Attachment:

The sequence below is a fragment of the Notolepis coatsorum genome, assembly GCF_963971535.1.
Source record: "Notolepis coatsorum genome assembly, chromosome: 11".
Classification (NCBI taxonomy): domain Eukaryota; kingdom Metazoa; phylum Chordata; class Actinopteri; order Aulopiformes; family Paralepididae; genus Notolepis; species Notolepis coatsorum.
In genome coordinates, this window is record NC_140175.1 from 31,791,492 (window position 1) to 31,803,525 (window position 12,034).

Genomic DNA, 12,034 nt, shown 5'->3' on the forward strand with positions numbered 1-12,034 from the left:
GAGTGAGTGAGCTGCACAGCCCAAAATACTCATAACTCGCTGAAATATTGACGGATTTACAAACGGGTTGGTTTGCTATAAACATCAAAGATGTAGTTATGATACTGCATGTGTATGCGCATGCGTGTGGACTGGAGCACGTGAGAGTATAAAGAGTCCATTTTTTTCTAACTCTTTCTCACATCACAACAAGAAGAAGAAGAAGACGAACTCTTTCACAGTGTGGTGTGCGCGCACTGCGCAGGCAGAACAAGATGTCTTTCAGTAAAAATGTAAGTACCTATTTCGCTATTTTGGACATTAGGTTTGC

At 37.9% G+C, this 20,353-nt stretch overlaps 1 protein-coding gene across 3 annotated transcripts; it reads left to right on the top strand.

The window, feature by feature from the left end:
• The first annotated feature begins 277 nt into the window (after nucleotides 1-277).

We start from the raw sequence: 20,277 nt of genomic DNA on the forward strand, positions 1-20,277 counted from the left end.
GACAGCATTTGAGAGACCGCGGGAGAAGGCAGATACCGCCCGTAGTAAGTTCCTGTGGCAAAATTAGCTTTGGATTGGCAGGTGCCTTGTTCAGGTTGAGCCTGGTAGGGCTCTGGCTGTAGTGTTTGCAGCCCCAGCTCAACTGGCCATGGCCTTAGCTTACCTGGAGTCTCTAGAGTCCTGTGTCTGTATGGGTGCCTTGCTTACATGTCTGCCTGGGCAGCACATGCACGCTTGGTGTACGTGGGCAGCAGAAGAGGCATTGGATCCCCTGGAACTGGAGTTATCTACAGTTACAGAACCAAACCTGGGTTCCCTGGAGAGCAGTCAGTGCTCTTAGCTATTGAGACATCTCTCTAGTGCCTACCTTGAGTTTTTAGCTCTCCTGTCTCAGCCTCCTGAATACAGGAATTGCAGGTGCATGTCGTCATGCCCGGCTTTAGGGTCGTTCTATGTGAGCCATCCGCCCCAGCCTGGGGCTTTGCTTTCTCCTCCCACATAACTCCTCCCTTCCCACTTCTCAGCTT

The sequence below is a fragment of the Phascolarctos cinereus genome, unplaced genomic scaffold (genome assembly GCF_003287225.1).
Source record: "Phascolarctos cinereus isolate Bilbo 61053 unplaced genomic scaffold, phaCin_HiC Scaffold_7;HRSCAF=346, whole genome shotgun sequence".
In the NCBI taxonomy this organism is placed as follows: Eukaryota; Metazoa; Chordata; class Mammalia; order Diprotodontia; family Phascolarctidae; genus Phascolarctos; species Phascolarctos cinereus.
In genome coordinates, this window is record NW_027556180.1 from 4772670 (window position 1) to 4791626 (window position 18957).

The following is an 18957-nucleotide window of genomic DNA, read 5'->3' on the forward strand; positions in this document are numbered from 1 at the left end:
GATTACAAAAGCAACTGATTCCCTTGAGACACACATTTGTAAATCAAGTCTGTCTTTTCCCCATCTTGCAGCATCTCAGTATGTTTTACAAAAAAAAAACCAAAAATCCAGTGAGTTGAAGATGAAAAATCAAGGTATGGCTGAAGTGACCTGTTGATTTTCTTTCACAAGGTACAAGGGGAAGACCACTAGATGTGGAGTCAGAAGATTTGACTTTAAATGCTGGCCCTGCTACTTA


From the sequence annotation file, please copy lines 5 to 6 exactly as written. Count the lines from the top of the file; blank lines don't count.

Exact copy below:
Genomic DNA, 12,034 nt, shown 5'->3' on the forward strand with positions numbered 1-12,034 from the left:
GAGTGAGTGAGCTGCACAGCCCAAAATACTCATAACTCGCTGAAATATTGACGGATTTACAAACGGGTTGGTTTGCTATAAACATCAAAGATGTAGTTATGATACTGCATGTGTATGCGCATGCGTGTGGACTGGAGCACGTGAGAGTATAAAGAGTCCATTTTTTTCTAACTCTTTCTCACATCACAACAAGAAGAAGAAGAAGACGAACTCTTTCACAGTGTGGTGTGCGCGCACTGCGCAGGCAGAACAAGATGTCTTTCAGTAAAAATGTAAGTACCTATTTCGCTATTTTGGACATTAGGTTTGC